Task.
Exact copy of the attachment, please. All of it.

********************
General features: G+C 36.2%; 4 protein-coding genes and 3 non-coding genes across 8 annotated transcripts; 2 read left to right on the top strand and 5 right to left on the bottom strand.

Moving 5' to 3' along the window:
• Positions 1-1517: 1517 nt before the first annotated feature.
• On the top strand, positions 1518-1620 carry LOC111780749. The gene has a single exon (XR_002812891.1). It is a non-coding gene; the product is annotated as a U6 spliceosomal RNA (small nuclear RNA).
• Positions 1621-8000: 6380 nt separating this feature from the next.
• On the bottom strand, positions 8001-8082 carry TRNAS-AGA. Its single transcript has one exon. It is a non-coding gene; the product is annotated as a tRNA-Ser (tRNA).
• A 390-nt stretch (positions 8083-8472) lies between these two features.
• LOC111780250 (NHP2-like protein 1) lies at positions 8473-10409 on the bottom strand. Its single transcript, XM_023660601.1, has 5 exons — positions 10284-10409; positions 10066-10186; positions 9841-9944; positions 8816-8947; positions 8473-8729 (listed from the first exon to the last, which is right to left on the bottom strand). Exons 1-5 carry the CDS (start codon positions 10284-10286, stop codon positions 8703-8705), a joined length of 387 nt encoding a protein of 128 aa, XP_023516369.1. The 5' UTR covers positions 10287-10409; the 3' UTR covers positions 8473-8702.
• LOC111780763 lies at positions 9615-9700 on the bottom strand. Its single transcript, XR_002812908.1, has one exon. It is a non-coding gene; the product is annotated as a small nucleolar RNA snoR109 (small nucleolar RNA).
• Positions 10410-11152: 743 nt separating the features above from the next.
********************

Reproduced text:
General features: G+C 36.2%; 4 protein-coding genes and 3 non-coding genes across 8 annotated transcripts; 2 read left to right on the top strand and 5 right to left on the bottom strand.

Moving 5' to 3' along the window:
• Positions 1-1517: 1517 nt before the first annotated feature.
• On the top strand, positions 1518-1620 carry LOC111780749. The gene has a single exon (XR_002812891.1). It is a non-coding gene; the product is annotated as a U6 spliceosomal RNA (small nuclear RNA).
• Positions 1621-8000: 6380 nt separating this feature from the next.
• On the bottom strand, positions 8001-8082 carry TRNAS-AGA. Its single transcript has one exon. It is a non-coding gene; the product is annotated as a tRNA-Ser (tRNA).
• A 390-nt stretch (positions 8083-8472) lies between these two features.
• LOC111780250 (NHP2-like protein 1) lies at positions 8473-10409 on the bottom strand. Its single transcript, XM_023660601.1, has 5 exons — positions 10284-10409; positions 10066-10186; positions 9841-9944; positions 8816-8947; positions 8473-8729 (listed from the first exon to the last, which is right to left on the bottom strand). Exons 1-5 carry the CDS (start codon positions 10284-10286, stop codon positions 8703-8705), a joined length of 387 nt encoding a protein of 128 aa, XP_023516369.1. The 5' UTR covers positions 10287-10409; the 3' UTR covers positions 8473-8702.
• LOC111780763 lies at positions 9615-9700 on the bottom strand. Its single transcript, XR_002812908.1, has one exon. It is a non-coding gene; the product is annotated as a small nucleolar RNA snoR109 (small nucleolar RNA).
• Positions 10410-11152: 743 nt separating the features above from the next.